Money will go toward subsidized housing project
By Matthew Rodriguez

Last week the Salvation Army received $378,000 to create the new permanent supportive housing project dubbed the Pasadena Hope Center.

The four-story building will provide 65 studio apartments of subsidized housing for individuals experiencing homelessness in the region. The first floor will be used for supportive services such as a food pantry and Salvation Army social services offices.

“It was initially a much smaller project,” said Salvation Army: Pasadena director of social services Jhoana Hirasuna. “The initial idea was to redo this building and make it a choice pantry and be more efficient in how we’re able to serve our community.”

As described by Hirasuna, the current Salvation Army food pantry in Pasadena is a very old office building that was never intended to serve as a food pantry. When the idea to reconstruct a new building started manifesting, the Salvation Army began consulting with city officials.

After speaking with Mayor Terry Tornek and Director of Housing Bill Huang, the charitable organization decided to help the city raise its affordable housing stock to help combat the homelessness issue growing in Pasadena.

According to Robin Dunn, a divisional director at the Salvation Army, the cost of the building actually went down from $10 million to $3.7 million due to government funding and other tax breaks, but that was not the reason why they decided to go forward with this project.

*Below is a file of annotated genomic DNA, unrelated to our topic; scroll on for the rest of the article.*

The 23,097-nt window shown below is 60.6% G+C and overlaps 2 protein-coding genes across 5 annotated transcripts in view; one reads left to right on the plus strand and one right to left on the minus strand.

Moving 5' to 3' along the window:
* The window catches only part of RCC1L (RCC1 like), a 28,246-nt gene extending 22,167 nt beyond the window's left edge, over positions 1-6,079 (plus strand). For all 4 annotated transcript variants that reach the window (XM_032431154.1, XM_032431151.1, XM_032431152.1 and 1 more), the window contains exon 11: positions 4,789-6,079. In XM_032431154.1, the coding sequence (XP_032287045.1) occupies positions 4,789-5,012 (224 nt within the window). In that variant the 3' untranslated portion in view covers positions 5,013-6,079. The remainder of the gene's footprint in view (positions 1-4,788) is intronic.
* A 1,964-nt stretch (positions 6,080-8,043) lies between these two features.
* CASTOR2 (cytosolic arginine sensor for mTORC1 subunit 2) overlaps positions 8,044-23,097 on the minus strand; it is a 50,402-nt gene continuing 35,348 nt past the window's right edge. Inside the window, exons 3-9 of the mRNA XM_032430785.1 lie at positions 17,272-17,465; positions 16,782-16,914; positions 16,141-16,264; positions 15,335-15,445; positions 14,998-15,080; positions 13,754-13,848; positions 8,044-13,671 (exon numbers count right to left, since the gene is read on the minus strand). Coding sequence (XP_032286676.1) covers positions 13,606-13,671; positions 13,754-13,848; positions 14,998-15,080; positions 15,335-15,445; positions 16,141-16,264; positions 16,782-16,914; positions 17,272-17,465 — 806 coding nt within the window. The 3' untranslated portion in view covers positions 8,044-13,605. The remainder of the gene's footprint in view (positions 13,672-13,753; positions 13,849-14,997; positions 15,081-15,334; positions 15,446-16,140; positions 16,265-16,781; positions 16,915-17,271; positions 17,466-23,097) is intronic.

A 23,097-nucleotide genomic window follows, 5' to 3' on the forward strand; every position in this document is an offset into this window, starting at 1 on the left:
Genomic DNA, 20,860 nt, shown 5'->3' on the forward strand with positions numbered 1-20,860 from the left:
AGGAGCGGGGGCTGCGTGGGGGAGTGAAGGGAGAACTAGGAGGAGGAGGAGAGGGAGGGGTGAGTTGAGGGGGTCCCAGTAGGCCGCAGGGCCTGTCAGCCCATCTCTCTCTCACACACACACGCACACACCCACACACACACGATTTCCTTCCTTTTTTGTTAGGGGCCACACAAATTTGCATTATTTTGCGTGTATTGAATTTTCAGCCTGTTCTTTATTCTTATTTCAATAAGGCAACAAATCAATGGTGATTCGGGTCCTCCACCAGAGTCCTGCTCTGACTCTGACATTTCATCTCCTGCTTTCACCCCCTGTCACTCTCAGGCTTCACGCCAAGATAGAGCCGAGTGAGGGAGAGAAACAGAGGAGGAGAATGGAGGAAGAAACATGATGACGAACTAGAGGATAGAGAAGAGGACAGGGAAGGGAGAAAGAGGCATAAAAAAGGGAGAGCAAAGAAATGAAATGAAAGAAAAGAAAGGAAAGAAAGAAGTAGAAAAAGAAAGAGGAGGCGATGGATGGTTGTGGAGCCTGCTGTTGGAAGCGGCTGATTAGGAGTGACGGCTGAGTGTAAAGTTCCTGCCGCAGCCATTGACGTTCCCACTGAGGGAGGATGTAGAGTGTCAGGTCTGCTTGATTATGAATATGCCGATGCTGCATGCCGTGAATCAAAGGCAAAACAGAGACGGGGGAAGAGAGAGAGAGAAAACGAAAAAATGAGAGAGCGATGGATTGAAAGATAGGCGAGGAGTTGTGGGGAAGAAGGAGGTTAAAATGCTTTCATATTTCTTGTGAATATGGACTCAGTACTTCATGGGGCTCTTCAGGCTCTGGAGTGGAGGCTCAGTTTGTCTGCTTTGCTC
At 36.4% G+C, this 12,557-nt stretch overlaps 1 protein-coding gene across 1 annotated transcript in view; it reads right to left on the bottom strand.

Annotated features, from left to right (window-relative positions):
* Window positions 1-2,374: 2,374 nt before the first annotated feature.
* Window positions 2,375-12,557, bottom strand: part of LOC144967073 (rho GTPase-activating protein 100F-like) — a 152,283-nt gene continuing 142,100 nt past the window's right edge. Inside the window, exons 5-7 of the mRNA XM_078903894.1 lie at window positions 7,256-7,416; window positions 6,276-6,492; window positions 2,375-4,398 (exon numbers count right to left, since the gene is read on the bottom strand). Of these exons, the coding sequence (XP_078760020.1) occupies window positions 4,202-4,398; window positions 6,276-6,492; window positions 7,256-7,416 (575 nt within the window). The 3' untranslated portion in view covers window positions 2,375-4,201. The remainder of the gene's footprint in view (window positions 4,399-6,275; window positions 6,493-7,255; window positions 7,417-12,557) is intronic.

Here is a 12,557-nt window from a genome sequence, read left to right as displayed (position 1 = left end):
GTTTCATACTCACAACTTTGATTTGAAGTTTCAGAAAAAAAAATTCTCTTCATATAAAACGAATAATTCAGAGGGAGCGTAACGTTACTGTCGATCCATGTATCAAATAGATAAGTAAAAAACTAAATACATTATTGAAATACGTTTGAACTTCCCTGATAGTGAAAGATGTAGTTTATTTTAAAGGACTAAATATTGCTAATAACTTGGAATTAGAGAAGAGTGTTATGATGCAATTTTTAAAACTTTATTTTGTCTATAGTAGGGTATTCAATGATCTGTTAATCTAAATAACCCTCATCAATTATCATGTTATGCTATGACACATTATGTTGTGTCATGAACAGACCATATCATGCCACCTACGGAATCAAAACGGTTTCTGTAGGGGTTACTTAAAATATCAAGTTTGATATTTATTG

“The Salvation army was started in 1865 in London, England with the goal of helping people who were down and out,” said Capt. Terry Masango of the Pasadena Tabernacle Corps, the leadership body of the Salvation Army. “Back then they used to say soup, soap and salvation.”

While Masango refers to the old motto of “soup, soap and salvation”, the Salvation Army still stays true to its mission helping over 23 million Americans annually.

“We want to provide affordable housing for people,” said Masango. “It’s not a shelter, it’s not a transitional bridge house. We are not going to say after two years, you must leave because we are trying to provide a permanent solution to the problem of homelessness.”

According to a 2019 poll by the Los Angeles Times and the Los Angeles Business Council Institute, about a third of respondents said they have experienced homelessness or housing insecurity or knew someone who has. Housing insecurity is defined as an individual paying more than 30% of their income toward rent. If they pay 50% of their income toward rent then they are defined as being severely cost-burdened by their housing.

The residents of the Pasadena Hope Center will pay only 30% of their income towards rent. The project follows the “housing first” model of solving homelessness. With the belief that housing will help create a platform to improve one’s life, the Salvation Army hopes to not only provide housing but social services, hence the food pantry and offices on the first floor.

“The wraparound services, the case management and making sure that they’re getting connected to other resources are vital to ensuring their success.” n